(NEW YORK) -- The humanitarian crisis in Syria caused by the two-year-long civil war is becoming more dire, the World Health Organization announced on Tuesday, due to outbreaks of hepatitis A and other diseases caused by poor hygiene.
The New York Times reports the problem is the result of various factors, including the failure of clean water to reach different areas of Syria besieged by the ongoing conflict, and the shuttering of a third of the nation's hospitals. Adding to the conundrum is doctors fleeing for their own safety.
According to Elizabeth Hoff, the organization's representative in Damascus, a vaccine can be used to prevent the spread of hepatitis A, a serious and highly contagious liver disease.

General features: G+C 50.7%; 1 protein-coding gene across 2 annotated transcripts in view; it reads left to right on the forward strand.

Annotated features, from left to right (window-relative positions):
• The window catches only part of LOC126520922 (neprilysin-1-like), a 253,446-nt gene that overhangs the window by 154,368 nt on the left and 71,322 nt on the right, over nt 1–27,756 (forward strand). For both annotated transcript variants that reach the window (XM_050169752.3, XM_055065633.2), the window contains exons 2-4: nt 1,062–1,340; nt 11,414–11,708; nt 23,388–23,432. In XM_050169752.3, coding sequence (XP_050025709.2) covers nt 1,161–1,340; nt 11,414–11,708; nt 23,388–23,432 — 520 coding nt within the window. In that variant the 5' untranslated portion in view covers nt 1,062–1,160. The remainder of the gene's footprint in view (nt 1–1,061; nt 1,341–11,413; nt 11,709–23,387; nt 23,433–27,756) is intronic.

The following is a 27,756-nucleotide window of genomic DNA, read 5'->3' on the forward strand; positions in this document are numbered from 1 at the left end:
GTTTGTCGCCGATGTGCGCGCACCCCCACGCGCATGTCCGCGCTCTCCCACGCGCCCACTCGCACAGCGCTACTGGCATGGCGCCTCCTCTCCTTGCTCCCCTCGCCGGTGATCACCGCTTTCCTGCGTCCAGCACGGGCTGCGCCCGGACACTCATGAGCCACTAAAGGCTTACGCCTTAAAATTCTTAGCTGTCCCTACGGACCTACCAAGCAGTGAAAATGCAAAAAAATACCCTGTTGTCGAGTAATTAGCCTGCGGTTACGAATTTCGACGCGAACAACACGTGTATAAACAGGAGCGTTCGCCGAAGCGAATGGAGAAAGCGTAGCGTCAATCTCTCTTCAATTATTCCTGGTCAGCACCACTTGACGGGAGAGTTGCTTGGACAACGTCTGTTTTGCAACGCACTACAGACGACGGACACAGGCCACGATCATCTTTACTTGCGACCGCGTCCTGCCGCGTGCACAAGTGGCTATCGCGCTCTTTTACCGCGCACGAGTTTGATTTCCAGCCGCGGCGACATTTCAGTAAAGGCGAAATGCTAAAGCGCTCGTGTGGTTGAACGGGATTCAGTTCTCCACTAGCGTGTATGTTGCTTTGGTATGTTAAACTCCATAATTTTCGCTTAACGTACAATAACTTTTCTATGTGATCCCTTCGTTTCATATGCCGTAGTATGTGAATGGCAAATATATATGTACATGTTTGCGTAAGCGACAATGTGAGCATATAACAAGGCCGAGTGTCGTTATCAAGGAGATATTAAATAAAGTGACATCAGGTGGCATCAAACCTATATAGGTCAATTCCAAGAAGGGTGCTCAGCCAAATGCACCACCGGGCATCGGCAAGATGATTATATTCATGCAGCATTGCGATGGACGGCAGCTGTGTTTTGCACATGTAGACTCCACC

Meanwhile, another United Nations organization, UNICEF, says it will begin a program to provide chlorination supplies to treat water for more than 10 million people in Syria.
News of serious diseases spreading rapidly throughout Syria is another element of the humanitarian crisis spurred by the war between President Bashar al-Assad's government and opposition forces, with more than 60,000 deaths since March 2011.
There are at least 755,000 Syrians registered by the U.N. as refugees, with the number expected to double during the year if the conflict isn't resolved. The world organization estimates that four million Syrians still in the country urgently need assistance.
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